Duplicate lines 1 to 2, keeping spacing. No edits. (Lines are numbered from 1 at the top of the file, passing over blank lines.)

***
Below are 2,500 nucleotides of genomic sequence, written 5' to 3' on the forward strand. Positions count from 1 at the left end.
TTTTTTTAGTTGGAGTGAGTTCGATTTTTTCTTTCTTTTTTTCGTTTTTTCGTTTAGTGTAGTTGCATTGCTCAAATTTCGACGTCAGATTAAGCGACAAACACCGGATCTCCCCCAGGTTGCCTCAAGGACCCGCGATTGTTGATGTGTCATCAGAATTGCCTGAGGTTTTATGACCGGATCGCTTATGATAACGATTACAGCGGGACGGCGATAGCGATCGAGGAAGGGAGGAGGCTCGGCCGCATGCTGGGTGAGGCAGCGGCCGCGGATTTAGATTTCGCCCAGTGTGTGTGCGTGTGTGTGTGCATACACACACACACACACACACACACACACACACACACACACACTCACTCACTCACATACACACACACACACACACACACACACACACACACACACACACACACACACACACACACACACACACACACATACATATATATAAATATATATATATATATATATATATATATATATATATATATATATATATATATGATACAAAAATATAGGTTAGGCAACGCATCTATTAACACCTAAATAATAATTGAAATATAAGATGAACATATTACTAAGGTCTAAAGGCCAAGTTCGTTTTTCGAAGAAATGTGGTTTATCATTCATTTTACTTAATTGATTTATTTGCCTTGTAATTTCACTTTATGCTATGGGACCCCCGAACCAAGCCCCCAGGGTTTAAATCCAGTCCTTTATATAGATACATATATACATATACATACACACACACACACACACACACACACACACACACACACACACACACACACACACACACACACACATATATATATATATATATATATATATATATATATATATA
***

Below are 2,500 nucleotides of genomic sequence, written 5' to 3' on the forward strand. Positions count from 1 at the left end.
TTTTTTTAGTTGGAGTGAGTTCGATTTTTTCTTTCTTTTTTTCGTTTTTTCGTTTAGTGTAGTTGCATTGCTCAAATTTCGACGTCAGATTAAGCGACAAACACCGGATCTCCCCCAGGTTGCCTCAAGGACCCGCGATTGTTGATGTGTCATCAGAATTGCCTGAGGTTTTATGACCGGATCGCTTATGATAACGATTACAGCGGGACGGCGATAGCGATCGAGGAAGGGAGGAGGCTCGGCCGCATGCTGGGTGAGGCAGCGGCCGCGGATTTAGATTTCGCCCAGTGTGTGTGCGTGTGTGTGTGCATACACACACACACACACACACACACACACACACACACACACACTCACTCACTCACATACACACACACACACACACACACACACACACACACACACACACACACACACACACACACACACACACACACATACATATATATAAATATATATATATATATATATATATATATATATATATATATATATATATATATGATACAAAAATATAGGTTAGGCAACGCATCTATTAACACCTAAATAATAATTGAAATATAAGATGAACATATTACTAAGGTCTAAAGGCCAAGTTCGTTTTTCGAAGAAATGTGGTTTATCATTCATTTTACTTAATTGATTTATTTGCCTTGTAATTTCACTTTATGCTATGGGACCCCCGAACCAAGCCCCCAGGGTTTAAATCCAGTCCTTTATATAGATACATATATACATATACATACACACACACACACACACACACACACACACACACACACACACACACACACACACACACACACACATATATATATATATATATATATATATATATATATATATA